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New 3Ts Factsheets on Ensuring Drinking Water Quality in Schools and Child Care Facilities During and After Extended Closures

Lead is toxic and harmful if inhaled or swallowed; it is particularly dangerous for children. No level of lead in children’s blood is considered safe.

To combat lead in drinking water in child care facilities, the U.S. Department of Health and Human Services and U.S. Environmental Protection Agency (EPA) have entered into a memorandum of understanding (MOU), Reducing Lead Levels in Drinking Water in Schools and Child Care Facilities, to bring attention to and advance solutions for this important issue. This MOU highlights the 3Ts: training, testing, and taking action. The 3Ts program provides resources to educate and train child care facility staff in reducing lead in drinking water if detected, test lead in drinking water in child care facilities, and take action to reduce lead in drinking water. Additional resources provide guidance on communicating to parents, child care facility staff members, and community stakeholders about the risks of, testing results for, and recommended actions to take as a result of lead exposure.

Today we are pleased to announce the publication of the two 3Ts factsheets: (1) Ensuring Drinking Water Quality in Schools During and After Extended Closures and (2) Ensuring Drinking Water Quality in Child Care Facilities During and After Extended Closures. These factsheets provide guidance on maintaining drinking water quality during extended closures and recommend startup procedures when reopening to ensure that drinking water is safe for consumption.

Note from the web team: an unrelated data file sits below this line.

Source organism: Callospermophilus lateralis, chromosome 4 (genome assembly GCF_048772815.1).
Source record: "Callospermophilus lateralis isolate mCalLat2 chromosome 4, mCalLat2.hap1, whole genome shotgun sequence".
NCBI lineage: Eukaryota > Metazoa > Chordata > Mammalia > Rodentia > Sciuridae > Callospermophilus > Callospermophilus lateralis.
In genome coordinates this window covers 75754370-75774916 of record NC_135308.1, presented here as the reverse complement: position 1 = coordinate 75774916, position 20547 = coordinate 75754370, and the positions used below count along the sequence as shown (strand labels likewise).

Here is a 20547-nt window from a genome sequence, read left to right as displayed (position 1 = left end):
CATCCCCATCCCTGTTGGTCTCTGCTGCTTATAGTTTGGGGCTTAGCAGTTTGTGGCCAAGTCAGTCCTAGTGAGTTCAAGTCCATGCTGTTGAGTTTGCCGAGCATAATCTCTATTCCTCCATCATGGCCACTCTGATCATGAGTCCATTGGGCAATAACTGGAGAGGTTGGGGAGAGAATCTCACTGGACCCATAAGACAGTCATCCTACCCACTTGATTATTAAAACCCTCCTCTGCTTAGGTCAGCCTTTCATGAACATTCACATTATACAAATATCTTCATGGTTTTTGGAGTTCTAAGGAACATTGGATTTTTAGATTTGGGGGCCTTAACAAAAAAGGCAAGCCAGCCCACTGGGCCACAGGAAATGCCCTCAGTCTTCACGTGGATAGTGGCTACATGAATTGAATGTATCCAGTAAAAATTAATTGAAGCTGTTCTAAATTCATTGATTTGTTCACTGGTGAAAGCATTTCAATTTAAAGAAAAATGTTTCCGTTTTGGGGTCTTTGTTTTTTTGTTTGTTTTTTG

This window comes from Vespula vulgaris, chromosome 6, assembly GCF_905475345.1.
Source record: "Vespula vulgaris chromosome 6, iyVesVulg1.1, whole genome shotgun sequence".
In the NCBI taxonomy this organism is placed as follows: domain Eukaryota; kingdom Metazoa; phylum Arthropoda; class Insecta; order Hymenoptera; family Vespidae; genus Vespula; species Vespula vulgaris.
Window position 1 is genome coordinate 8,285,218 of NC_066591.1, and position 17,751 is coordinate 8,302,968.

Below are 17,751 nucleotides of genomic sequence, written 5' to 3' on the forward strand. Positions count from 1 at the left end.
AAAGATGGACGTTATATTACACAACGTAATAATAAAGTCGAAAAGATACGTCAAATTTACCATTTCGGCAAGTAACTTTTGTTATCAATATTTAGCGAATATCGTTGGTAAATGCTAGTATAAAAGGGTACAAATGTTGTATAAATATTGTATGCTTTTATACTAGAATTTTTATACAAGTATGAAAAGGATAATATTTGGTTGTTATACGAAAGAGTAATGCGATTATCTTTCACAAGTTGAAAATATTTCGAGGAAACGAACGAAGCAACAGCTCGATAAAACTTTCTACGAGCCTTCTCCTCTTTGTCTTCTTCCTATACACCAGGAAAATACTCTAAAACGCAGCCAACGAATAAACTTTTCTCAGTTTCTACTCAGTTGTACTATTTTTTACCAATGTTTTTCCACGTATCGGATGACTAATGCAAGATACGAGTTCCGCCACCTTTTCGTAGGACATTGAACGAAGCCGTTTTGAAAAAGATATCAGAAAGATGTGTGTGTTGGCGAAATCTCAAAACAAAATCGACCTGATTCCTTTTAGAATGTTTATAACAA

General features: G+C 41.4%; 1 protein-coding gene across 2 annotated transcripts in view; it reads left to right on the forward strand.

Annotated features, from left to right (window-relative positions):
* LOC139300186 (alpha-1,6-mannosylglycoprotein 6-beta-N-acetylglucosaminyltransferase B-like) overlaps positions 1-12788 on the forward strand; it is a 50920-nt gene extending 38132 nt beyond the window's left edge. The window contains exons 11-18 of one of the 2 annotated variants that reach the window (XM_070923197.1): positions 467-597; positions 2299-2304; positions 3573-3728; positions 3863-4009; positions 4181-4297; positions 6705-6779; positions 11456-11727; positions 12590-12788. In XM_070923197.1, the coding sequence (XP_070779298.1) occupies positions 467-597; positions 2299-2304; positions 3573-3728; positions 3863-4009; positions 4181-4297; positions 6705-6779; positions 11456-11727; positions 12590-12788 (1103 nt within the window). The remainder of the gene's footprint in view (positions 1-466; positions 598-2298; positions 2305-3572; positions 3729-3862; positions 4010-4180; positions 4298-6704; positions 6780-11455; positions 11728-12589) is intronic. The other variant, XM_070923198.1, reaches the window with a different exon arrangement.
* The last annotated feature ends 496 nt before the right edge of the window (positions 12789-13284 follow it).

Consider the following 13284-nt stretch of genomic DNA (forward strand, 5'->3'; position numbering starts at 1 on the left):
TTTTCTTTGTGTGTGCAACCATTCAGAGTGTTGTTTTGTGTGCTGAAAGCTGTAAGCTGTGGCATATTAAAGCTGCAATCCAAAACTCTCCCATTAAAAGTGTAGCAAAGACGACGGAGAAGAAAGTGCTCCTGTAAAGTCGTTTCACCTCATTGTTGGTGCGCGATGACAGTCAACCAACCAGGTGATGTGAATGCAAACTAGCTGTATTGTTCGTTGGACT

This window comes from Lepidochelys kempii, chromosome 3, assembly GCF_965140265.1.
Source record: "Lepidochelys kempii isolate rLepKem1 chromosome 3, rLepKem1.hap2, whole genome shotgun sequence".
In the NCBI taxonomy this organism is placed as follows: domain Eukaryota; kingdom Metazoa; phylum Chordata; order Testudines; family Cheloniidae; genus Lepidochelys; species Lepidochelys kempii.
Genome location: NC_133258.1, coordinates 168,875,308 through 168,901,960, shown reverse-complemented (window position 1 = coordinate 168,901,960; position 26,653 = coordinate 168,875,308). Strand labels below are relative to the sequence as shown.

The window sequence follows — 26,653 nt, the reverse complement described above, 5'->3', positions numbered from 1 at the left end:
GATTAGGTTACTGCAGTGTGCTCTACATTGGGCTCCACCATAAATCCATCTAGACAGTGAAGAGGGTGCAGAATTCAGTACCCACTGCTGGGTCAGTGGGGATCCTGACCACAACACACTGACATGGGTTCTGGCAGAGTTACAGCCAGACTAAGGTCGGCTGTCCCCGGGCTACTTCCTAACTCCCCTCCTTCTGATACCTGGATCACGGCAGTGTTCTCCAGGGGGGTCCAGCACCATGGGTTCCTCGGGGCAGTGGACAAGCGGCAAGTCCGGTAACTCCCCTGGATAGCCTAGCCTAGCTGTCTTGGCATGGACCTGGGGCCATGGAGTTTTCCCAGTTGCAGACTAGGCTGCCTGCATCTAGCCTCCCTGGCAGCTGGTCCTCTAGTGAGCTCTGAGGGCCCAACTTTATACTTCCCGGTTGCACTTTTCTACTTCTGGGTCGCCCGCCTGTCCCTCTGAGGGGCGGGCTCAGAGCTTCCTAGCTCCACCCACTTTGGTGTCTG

The factsheets are part of the 3Ts for Reducing Lead in Drinking Water Toolkit for schools and child care facilities. The school factsheet includes information for schools that are served by or are public water systems. The child care factsheet is intended for facilities specializing in early care and education, including center-based programs and family child care homes, prekindergarten programs, and Head Start and Early Head Start programs. Additional considerations are included for child care facilities that are noncommunity water systems and child care facilities served by a private well.

Office of Child Care

Administration for Children and Families

U.S. Department of Health and Human Services

Mary E. Switzer Building, Fourth Floor, MS 4425

330 C Street, S.W.

Washington, DC  20201

General office number: (202) 690-6782

Fax: (202) 690-5600

General email: occ@acf.hhs.gov

Website: http://www.acf.hhs.gov/programs/occ